The idea of the "general will" is seductive and hugely problematic. It turns democracy from means to ends. It makes the elected leader representative of the undifferentiated will of the people -- called, by others, "mob rule" -- empowers him to remedy their social ills and historical grievances; address their lack of freedom and dignity, and respond to their moral outrage against injustice inherent in a system against which they have revolted. All of this is a tall order.
As the idea of freedom is even more alien than the idea of democracy among Arabs and Muslims, the introduction of democracy into their underdeveloped societies is fated to be of the Rousseau-type. Without the ground for democracy prepared well in advance by a culture of freedom, individual liberties and equal justice under law, the sort of democracy known in the West as "liberal democracy" will not sprout in Egypt or elsewhere in the region. What we should have learned and not forgotten, Macpherson pointed out more than a generation ago: "The liberal democracies that we know," he wrote, "were liberal first and democratic later. To put it another way, before democracy in the Western world, there came the society and the politics of choice, the society and politics of competition, the society and politics of the market." To this list, we might add, there needs to be the society and politics of the recognition of "the Other" as part of our common humanity, of tolerance and acceptance of "the Other" as an equal member in society irrespective of differences in faith or ethnicity.
Although both liberal democracy and the Rousseau type of democracy share in common the democratic ideal of the equal dignity and freedom of people as a moral principle, their difference in how this is achieved sets them apart. In liberal democracy, freedom as the norm and the goal, precedes democracy as the means by which people agree to abide by a rule of law in society. A culture of freedom prepares and arms the people to establish democracy based on constitutional arrangements, instead of the ambiguous and dangerous notion of the "general will." But it is well worth recalling here Aristotle's warning: "The best laws will be of no avail unless the young are trained by habit and education in the spirit of the constitution." And for a people raised in a culture of freedom, the words of Pericles from ancient Athens, as reported by Thucydides in his History, echo their own deeply held belief that "people do not want a good government under which they themselves are slaves; they want to be free and to rule."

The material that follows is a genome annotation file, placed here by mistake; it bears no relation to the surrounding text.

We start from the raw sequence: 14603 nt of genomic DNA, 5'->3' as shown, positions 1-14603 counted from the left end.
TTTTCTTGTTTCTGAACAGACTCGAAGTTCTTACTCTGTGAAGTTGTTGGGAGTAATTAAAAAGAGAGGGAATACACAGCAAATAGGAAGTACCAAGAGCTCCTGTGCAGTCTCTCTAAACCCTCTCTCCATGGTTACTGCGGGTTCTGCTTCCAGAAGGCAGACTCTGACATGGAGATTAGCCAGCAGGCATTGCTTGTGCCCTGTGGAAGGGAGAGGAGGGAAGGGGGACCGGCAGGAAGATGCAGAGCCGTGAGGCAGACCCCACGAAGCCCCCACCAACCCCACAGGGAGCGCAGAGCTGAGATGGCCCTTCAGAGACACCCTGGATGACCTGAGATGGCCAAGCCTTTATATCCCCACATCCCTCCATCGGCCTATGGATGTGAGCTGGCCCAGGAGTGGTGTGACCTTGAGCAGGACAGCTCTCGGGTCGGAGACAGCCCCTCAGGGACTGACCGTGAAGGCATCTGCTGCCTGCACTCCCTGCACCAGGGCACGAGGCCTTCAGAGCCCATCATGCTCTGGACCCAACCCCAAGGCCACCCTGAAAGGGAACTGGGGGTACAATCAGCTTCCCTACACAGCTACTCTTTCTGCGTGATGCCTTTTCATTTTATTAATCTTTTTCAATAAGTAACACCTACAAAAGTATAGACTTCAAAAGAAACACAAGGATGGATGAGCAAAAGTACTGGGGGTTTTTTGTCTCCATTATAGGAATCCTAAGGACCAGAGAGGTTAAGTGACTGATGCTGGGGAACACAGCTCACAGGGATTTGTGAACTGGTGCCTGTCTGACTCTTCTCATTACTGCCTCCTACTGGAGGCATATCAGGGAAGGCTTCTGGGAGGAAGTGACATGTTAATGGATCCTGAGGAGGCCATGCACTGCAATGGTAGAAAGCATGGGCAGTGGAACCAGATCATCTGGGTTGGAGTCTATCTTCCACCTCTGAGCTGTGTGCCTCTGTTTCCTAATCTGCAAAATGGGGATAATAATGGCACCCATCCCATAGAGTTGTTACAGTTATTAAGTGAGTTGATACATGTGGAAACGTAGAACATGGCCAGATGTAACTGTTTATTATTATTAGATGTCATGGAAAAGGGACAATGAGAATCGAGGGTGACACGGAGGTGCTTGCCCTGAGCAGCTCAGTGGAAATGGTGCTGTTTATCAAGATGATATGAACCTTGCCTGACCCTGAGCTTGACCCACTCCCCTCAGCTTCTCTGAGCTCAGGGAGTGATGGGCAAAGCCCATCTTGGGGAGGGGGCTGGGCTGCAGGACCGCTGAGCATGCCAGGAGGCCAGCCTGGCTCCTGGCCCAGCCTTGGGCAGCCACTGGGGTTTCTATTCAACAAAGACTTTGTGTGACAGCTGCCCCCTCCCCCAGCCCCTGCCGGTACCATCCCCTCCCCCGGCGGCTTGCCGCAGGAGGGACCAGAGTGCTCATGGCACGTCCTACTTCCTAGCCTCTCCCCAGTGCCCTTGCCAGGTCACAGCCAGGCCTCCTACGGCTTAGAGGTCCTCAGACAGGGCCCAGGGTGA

The danger of tyranny lurks inside the Rousseau-type democracy because of the imperative embedded in the "general will" to combine freedom with equality. And whenever the attempt is made to bring this about, as it was in the French Revolution, force is applied and terror is unleashed.
"This triumph of force," Babbitt observed, "can be shown to be the total outcome of liberty, equality and fraternity in the Rousseauistic sense." He then summed up as follows, "The only brotherhood the Jacobinal leaders had succeeded in founding was, as Taine puts it, a brotherhood of Cains."